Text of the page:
The Assumption of the Virgin Mary after Bartolomé Esteban Murillo
The Assumption of the Virgin Mary after a painting by Bartolomé Esteban Murillo. This mezzotint was created by Valentine Green and published in 1776 in Vol.1 of the ‘Houghton Gallery’ by John Boydell of London. The image is 46.5 x 35.5 cm in size, the leaf is 68 x 49.5 cm in size. The print is in good condition.
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Bartolomé Esteban Murillo (born late December 1617, baptized January 1, 1618 – April 3, 1682) was a Spanish Baroque painter. Although he is best known for his religious works, Murillo also produced a considerable number of paintings of contemporary women and children. These lively, realist portraits of flower girls, street urchins, and beggars constitute an extensive and appealing record of the everyday life of his times. Murillo was born to Gaspar Esteban and María Pérez. He may have been born in Seville or in Pilas, a smaller Andalusian town. It is clear that he was baptized in Seville in 1618, the youngest son in a family of fourteen. His father was a barber and surgeon. After his parents died in 1627 and 1628, he became a ward of his sister’s husband, Juan Agustín Lagares. Murillo seldom used his father’s surname, and instead took his surname from his maternal grandmother, Elvira Murillo. Murillo began his art studies in Seville under Juan del Castillo, who was a relative of his mother (Murillo’s uncle, Antonio Pérez, was also a painter). His first works were influenced by Zurbarán, Jusepe de Ribera and Alonzo Cano, and he shared their strongly realist approach. The great commercial importance of Seville at the time ensured that he was subject to artistic influences from other regions. He became familiar with Flemish painting and the “Treatise on Sacred Images” of Molanus (Ian van der Meulen or Molano). As his painting developed, his more important works evolved towards the polished style that suited the bourgeois and aristocratic tastes of the time, demonstrated especially in his Roman Catholic religious works. In 1642, at the age of 26, he moved to Madrid, where he most likely became familiar with the work of Velázquez, and would have seen the work of Venetian and Flemish masters in the royal collections; the rich colors and softly modeled forms of his subsequent work suggest these influences. In 1645 he returned to Seville and married Beatriz Cabrera y Villalobos, with whom he eventually had eleven children. In that year, he painted eleven canvases for the convent of St. Francisco el Grande in Seville. These works depicting the miracles of Franciscan saints vary between the Zurbaránesque tenebrism of the Ecstasy of St Francis and a softly luminous style (as in Death of St Clare) that became typical of Murillo’s mature work. According to the art historian Manuela B. Mena Marqués, “in … the Levitation of St Giles (usually known as the “Angel’s Kitchen”, Paris, Louvre) and the Death of St Clare (Dresden, Gemäldegal. Alte Meister), the characteristic elements of Murillo’s work are already evident: the elegance and beauty of the female figures and the angels, the realism of the still-life details and the fusion of reality with the spiritual world, which is extraordinarily well developed in some of the compositions.” Also completed c. 1645 was the first of Murillo’s many paintings of children, The Young Beggar (Musée du Louvre), in which the influence of Velázquez is apparent. Following the completion of a pair of pictures for the Seville Cathedral, he began to specialize in the themes that brought him his greatest successes: the Virgin and Child and the Immaculate Conception. After another period in Madrid, from 1658 to 1660, he returned to Seville. Here he was one of the founders of the Academia de Bellas Artes (Academy of Art), sharing its direction, in 1660, with the architect Francisco Herrera the Younger. This was his period of greatest activity, and he received numerous important commissions, among them the altarpieces for the Augustinian monastery, the paintings for Santa María la Blanca (completed in 1665), and others. He died in Seville in 1682 at the age of 64.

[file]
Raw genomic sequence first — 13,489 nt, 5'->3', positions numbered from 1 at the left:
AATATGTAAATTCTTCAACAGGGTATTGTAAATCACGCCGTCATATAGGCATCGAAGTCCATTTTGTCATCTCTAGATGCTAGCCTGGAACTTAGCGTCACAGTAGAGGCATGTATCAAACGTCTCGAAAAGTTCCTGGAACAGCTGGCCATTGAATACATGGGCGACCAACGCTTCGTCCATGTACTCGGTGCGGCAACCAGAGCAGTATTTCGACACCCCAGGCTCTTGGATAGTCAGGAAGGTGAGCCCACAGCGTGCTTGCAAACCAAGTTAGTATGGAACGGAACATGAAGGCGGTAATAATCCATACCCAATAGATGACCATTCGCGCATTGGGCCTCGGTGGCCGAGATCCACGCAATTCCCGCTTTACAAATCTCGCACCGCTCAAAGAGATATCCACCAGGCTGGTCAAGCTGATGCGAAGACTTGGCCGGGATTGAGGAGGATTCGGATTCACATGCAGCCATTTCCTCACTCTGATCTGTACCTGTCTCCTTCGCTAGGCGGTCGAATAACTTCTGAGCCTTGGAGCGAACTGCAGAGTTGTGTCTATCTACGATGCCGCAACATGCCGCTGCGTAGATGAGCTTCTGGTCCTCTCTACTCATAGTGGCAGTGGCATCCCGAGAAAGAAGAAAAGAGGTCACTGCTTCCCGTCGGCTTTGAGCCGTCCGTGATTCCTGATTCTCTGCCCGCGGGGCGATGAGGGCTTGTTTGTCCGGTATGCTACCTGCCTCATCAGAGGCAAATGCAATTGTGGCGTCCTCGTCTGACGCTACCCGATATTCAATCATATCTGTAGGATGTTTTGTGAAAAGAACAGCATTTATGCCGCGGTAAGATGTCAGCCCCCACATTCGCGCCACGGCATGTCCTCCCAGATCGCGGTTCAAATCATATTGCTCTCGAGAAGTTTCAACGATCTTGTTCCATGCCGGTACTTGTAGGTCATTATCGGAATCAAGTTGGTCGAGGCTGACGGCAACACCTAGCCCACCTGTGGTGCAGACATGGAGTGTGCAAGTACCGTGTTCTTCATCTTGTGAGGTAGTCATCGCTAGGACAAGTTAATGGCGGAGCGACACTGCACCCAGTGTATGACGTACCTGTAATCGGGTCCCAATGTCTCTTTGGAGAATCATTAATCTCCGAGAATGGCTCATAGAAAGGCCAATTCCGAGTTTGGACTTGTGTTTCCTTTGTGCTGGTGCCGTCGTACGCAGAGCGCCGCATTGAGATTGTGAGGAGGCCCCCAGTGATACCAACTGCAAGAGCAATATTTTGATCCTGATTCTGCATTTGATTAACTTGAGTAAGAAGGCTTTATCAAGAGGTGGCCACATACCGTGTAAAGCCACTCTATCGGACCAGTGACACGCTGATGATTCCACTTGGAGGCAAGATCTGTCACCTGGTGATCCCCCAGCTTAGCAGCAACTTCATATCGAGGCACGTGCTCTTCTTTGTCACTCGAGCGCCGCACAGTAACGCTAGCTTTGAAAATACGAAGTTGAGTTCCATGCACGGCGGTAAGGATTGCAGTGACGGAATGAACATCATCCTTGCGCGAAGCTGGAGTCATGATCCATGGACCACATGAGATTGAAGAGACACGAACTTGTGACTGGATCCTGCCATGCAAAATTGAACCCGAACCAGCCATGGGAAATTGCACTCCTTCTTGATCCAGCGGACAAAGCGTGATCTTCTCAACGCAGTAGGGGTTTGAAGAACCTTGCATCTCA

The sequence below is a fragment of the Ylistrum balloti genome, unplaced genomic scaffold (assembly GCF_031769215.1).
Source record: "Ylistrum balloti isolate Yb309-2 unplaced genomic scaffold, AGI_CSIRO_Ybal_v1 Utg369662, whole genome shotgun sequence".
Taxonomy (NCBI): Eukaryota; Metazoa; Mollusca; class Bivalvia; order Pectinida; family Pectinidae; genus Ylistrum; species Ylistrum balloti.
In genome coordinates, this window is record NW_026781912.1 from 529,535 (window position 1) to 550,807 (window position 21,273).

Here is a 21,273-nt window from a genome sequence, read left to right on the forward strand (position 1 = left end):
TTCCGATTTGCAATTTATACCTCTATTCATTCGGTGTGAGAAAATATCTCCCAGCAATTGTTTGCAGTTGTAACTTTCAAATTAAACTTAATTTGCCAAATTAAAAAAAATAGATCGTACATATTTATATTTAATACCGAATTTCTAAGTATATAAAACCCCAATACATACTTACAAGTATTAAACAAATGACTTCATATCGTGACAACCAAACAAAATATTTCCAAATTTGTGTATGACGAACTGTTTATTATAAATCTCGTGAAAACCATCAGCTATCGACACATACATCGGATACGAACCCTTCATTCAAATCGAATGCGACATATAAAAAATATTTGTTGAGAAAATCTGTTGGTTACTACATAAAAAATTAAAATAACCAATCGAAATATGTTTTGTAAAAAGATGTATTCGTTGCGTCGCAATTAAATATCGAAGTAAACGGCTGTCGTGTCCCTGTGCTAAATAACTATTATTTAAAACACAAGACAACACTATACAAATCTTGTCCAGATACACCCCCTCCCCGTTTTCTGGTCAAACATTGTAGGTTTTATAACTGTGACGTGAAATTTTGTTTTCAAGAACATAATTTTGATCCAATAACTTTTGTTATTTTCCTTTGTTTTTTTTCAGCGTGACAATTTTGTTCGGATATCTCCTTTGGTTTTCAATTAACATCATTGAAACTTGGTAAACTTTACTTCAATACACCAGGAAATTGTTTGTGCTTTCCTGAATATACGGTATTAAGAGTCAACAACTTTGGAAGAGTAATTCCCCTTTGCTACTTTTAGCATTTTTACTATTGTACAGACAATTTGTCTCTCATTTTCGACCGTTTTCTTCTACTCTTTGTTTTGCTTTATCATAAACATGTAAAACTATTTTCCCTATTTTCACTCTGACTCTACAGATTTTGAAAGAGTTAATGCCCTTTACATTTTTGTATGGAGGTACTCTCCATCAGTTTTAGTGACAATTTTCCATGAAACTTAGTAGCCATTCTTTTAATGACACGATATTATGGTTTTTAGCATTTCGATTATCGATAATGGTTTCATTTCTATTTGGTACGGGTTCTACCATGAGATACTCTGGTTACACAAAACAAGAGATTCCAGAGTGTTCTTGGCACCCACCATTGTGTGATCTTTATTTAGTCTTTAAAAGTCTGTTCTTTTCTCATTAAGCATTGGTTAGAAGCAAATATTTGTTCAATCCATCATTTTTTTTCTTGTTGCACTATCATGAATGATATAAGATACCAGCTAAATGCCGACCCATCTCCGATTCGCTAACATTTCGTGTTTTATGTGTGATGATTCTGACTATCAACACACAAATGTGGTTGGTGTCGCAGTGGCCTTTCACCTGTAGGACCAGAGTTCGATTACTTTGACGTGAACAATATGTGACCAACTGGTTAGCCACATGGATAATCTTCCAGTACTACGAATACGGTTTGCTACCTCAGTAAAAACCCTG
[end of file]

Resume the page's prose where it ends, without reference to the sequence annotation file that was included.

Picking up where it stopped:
Valentine Green FSA (3 October 1739 – 29 July 1813) was a British mezzotinter and print publisher. Green trained under Robert Hancock, a Worcester engraver, after which he moved to London and began working as a mezzotint engraver. He began to exhibit with the Incorporated Society of Artists from 1766, became a fellow a year later and a director in 1771. He was appointed mezzotint engraver to the King in 1773, and the following year was elected an associate engraver with the Royal Academy. Throughout the 1770s and 1780s, Green’s engraving practice flourished. In the 1790s, however, several of his international speculations failed and in 1798 he was declared bankrupt. In 1805, he accepted the role of keeper of the British Institution, a post he held until his death. Born in Salford Priors, he was placed by his father in a solicitor’s office at Evesham, where he remained for two years; but ultimately he decided, on his own responsibility, to abandon the legal profession and became a pupil of a line engraver at Worcester. In 1765, he migrated to London and began work as a mezzotint engraver, having taught himself the technicalities of this art, and quickly rose to a position in absolutely the front rank of British engravers.